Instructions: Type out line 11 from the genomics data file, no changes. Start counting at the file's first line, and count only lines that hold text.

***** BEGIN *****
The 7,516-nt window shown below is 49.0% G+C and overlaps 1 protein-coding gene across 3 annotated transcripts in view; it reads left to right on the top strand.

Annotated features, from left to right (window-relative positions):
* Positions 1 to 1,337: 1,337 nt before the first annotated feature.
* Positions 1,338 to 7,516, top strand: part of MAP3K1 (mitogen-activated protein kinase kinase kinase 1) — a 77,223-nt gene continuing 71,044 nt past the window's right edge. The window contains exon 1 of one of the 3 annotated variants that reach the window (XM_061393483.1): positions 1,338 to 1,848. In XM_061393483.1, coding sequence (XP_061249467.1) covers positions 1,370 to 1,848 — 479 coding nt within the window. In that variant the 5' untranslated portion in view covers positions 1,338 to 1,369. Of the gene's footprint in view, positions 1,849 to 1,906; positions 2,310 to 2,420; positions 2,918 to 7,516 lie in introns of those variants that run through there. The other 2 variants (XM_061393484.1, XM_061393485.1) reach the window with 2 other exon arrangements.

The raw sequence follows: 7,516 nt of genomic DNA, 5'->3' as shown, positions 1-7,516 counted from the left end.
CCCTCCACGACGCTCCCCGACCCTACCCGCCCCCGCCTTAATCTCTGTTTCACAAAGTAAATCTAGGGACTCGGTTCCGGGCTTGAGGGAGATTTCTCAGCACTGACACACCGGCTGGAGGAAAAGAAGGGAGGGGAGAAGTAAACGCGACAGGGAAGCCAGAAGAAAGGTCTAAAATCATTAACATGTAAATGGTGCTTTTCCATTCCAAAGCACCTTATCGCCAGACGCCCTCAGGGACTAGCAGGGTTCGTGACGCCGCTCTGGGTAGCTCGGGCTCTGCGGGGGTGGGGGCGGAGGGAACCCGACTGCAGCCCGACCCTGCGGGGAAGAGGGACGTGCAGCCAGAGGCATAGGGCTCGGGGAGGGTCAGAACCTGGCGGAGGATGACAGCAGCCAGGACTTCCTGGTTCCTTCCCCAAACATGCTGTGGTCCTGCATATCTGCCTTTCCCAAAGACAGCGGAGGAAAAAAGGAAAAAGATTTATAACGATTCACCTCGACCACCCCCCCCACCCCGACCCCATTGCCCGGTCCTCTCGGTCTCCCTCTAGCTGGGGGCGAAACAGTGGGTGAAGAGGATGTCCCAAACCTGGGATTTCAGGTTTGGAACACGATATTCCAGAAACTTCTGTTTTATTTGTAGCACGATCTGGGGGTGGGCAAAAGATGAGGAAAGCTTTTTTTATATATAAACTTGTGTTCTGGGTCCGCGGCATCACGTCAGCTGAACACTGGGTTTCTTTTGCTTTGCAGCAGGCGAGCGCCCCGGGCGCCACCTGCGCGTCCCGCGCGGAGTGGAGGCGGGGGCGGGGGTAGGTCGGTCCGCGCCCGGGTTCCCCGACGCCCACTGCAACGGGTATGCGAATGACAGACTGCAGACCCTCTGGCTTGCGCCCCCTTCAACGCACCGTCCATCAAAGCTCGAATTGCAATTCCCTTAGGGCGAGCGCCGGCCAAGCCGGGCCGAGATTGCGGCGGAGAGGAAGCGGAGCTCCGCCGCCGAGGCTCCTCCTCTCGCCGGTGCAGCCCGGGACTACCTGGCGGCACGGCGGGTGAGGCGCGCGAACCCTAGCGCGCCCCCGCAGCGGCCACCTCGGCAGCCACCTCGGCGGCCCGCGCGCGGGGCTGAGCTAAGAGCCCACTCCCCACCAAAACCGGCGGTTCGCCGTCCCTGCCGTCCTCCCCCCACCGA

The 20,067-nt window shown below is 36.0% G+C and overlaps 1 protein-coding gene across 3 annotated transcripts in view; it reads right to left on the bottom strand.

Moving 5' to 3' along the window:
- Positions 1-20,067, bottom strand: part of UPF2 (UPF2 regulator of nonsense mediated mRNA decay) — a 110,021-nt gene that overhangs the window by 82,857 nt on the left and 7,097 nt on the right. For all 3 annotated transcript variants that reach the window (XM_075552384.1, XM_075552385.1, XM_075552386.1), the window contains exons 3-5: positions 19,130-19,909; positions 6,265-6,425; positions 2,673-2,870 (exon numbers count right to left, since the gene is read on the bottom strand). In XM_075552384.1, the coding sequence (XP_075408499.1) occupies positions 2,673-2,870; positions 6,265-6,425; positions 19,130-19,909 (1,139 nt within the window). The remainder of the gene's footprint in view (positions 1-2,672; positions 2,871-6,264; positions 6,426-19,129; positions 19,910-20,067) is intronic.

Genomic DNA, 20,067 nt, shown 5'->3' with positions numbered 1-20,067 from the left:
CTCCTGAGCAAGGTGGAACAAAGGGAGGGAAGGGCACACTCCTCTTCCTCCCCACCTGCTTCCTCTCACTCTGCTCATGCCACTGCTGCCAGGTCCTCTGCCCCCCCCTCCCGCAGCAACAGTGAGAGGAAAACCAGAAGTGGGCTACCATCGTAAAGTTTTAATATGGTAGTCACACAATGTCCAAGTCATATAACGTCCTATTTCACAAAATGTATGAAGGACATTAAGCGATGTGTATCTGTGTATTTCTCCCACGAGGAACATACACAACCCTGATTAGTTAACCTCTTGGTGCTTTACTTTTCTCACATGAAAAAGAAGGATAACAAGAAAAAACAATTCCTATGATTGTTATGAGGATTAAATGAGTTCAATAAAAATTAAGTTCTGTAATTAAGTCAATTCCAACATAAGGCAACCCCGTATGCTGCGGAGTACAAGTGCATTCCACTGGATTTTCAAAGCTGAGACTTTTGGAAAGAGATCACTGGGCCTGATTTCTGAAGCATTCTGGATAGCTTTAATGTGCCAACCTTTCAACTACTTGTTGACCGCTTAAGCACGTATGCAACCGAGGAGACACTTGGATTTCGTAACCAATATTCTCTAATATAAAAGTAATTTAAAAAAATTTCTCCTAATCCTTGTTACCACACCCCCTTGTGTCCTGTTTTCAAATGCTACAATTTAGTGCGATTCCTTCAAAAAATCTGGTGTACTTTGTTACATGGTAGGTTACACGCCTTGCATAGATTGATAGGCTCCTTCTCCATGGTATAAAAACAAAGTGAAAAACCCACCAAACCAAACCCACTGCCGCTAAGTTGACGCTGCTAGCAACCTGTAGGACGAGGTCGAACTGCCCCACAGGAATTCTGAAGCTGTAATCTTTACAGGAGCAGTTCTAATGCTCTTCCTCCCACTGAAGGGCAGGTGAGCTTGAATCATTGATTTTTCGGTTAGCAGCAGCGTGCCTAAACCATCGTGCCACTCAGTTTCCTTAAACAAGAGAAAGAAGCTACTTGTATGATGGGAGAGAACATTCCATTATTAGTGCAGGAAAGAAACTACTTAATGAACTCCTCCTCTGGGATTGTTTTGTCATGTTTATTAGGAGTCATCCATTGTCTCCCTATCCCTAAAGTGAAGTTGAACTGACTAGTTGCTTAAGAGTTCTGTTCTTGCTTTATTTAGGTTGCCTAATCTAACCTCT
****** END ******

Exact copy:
CTCCTGAGCAAGGTGGAACAAAGGGAGGGAAGGGCACACTCCTCTTCCTCCCCACCTGCTTCCTCTCACTCTGCTCATGCCACTGCTGCCAGGTCCTCTGCCCCCCCCTCCCGCAGCAACAGTGAGAGGAAAACCAGAAGTGGGCTACCATCGTAAAGTTTTAATATGGTAGTCACACAATGTCCAAGTCATATAACGTCCTATTTCACAAAATGTATGAAGGACATTAAGCGATGTGTATCTGTGTATTTCTCCCACGAGGAACATACACAACCCTGATTAGTTAACCTCTTGGTGCTTTACTTTTCTCACATGAAAAAGAAGGATAACAAGAAAAAACAATTCCTATGATTGTTATGAGGATTAAATGAGTTCAATAAAAATTAAGTTCTGTAATTAAGTCAATTCCAACATAAGGCAACCCCGTATGCTGCGGAGTACAAGTGCATTCCACTGGATTTTCAAAGCTGAGACTTTTGGAAAGAGATCACTGGGCCTGATTTCTGAAGCATTCTGGATAGCTTTAATGTGCCAACCTTTCAACTACTTGTTGACCGCTTAAGCACGTATGCAACCGAGGAGACACTTGGATTTCGTAACCAATATTCTCTAATATAAAAGTAATTTAAAAAAATTTCTCCTAATCCTTGTTACCACACCCCCTTGTGTCCTGTTTTCAAATGCTACAATTTAGTGCGATTCCTTCAAAAAATCTGGTGTACTTTGTTACATGGTAGGTTACACGCCTTGCATAGATTGATAGGCTCCTTCTCCATGGTATAAAAACAAAGTGAAAAACCCACCAAACCAAACCCACTGCCGCTAAGTTGACGCTGCTAGCAACCTGTAGGACGAGGTCGAACTGCCCCACAGGAATTCTGAAGCTGTAATCTTTACAGGAGCAGTTCTAATGCTCTTCCTCCCACTGAAGGGCAGGTGAGCTTGAATCATTGATTTTTCGGTTAGCAGCAGCGTGCCTAAACCATCGTGCCACTCAGTTTCCTTAAACAAGAGAAAGAAGCTACTTGTATGATGGGAGAGAACATTCCATTATTAGTGCAGGAAAGAAACTACTTAATGAACTCCTCCTCTGGGATTGTTTTGTCATGTTTATTAGGAGTCATCCATTGTCTCCCTATCCCTAAAGTGAAGTTGAACTGACTAGTTGCTTAAGAGTTCTGTTCTTGCTTTATTTAGGTTGCCTAATCTAACCTCT